Wednesday, 29 April 2009

Kind and gentle man


Sir Isaac Newton had a dog named Diamond. Newton once bragged to his friend Wallis about his little dog. 'My dog Diamond knows some mathematics. Today he proved two theorems before lunch.'
'Your dog must be a genius,' said Wallis.
'Oh I wouldn't go that far,' replied Newton. 'The first theorem had an error and the second had a pathological exception.'"
Sir Isaac Newton's dog is famous for a serious incident. While Newton was attending divine service on a winter morning, he had left Diamond in his study. Upon returning from chapel, he found that the dog had knocked over a lighted candle on his desk, which set fire to several papers in which he had recorded the results of some optical experiments. These papers are said to have contained the labours of many years, and it has been stated that when Newton perceived the magnitude of his loss, he exclaimed: " Oh, Diamond, Diamond, thou little knowest the damage thou hast done."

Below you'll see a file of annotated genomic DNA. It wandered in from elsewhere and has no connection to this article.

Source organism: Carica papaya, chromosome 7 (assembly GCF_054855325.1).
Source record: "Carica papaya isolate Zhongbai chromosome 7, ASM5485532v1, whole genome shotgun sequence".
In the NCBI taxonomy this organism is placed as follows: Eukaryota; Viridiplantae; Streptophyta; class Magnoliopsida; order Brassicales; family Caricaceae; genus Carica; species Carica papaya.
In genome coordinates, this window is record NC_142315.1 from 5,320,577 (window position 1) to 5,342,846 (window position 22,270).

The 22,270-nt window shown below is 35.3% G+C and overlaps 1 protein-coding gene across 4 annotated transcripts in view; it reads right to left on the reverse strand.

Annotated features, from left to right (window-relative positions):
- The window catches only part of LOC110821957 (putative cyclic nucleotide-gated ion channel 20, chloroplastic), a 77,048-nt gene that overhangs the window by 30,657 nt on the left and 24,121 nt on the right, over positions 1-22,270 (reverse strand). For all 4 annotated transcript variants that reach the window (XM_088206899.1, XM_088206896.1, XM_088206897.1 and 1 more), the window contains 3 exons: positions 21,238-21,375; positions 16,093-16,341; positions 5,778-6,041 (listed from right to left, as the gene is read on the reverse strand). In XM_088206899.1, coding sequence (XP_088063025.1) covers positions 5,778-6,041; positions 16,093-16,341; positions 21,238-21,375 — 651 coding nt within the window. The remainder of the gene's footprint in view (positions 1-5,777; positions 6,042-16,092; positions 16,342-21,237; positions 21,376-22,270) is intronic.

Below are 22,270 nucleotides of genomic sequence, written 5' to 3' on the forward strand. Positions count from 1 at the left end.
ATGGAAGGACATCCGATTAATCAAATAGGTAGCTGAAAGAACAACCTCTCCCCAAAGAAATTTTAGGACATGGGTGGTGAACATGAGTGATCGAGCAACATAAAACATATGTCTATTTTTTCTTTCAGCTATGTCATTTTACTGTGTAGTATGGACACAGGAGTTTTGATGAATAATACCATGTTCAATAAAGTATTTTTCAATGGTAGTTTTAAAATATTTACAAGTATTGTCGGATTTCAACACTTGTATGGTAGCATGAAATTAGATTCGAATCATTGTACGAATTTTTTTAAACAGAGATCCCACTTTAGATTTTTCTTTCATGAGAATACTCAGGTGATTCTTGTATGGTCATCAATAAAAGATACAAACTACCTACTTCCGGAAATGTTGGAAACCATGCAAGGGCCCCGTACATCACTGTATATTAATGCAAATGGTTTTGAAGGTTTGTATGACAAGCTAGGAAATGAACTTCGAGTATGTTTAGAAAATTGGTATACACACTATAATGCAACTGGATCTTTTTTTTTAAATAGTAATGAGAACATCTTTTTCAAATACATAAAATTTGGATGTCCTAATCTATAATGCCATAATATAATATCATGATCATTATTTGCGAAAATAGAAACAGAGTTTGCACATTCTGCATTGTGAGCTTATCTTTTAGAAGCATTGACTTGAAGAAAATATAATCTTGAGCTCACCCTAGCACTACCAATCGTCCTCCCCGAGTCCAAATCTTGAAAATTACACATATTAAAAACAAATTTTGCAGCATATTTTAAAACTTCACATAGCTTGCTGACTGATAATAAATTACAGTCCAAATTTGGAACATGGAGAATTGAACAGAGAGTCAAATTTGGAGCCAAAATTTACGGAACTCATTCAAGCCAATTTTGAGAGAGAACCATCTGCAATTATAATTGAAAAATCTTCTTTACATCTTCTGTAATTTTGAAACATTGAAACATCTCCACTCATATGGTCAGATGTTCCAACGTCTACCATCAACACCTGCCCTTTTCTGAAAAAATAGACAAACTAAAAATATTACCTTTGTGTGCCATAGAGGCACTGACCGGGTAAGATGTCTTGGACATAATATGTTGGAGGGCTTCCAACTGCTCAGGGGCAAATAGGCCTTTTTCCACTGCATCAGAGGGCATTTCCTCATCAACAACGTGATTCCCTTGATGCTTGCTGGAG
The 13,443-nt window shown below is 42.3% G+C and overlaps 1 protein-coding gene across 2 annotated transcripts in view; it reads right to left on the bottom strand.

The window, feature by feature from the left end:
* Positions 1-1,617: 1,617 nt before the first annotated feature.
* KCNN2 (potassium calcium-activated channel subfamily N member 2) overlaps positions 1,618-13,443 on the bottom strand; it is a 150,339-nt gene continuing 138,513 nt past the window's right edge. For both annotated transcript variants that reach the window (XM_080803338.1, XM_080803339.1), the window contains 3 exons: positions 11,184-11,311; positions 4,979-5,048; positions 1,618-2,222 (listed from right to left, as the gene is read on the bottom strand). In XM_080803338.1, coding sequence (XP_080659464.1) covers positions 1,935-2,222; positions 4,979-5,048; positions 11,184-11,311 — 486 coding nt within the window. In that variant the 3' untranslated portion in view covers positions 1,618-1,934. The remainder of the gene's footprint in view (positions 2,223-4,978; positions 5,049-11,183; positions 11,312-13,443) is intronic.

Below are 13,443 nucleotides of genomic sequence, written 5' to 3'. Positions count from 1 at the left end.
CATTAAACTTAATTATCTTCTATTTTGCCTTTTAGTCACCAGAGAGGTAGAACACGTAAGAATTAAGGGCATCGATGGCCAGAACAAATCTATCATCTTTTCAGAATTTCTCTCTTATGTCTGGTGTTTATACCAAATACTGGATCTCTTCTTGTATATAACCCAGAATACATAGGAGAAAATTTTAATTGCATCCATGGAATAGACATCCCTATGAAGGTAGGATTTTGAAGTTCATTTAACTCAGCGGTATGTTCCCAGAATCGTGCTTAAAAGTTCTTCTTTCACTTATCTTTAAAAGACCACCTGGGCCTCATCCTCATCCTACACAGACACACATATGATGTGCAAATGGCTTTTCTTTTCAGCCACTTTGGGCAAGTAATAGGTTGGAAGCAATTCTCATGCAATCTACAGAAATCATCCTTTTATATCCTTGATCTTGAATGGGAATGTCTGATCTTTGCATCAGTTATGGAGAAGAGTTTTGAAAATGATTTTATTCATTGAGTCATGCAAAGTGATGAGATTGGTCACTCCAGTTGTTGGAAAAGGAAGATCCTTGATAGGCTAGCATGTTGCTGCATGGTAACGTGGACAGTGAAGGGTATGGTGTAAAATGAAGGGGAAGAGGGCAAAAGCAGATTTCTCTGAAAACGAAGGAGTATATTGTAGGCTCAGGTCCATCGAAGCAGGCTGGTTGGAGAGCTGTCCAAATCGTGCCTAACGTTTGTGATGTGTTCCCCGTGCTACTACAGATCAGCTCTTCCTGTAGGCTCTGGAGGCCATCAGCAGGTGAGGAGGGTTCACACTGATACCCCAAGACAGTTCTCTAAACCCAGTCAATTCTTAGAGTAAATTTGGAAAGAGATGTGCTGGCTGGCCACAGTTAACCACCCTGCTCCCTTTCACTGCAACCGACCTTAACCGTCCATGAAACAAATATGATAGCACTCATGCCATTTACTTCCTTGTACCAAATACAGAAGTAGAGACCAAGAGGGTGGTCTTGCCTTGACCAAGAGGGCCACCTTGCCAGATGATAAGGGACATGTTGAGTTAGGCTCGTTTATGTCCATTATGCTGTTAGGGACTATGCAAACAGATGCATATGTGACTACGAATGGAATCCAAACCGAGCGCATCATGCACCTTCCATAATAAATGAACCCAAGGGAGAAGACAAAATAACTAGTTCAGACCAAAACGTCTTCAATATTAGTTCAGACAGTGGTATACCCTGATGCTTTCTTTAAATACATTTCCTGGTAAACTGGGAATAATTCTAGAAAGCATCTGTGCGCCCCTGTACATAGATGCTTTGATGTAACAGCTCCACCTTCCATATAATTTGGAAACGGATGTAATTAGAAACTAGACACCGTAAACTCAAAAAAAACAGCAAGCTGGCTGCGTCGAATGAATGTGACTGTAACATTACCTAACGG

Newton must have been a very gentle man to react in this manner. Très British.
Oddly enough little is known about the breed of the dog. If you click on the question "Issac Newton's dog Diamond was what breed?" on a website devoted to that purpose, you will find the following answer: "The question remains unanswered".

4 comments:

rosiero said...

I bet the dog was the apple of his eye!! Lovely story.

jmb said...

I'm glad he was kind to his dog because Newton was always considered a very unpleasant, quarrelsome man who could be quite vindictive to friends and enemies both.

Still a brilliant scientist.

Winchester whisperer said...

Maybe Diamond was a Pointer?

Eurodog said...

Good one, Rosiero.
jmb, thanks for the info. I do not know very much about Newton.
WW, you may well be right.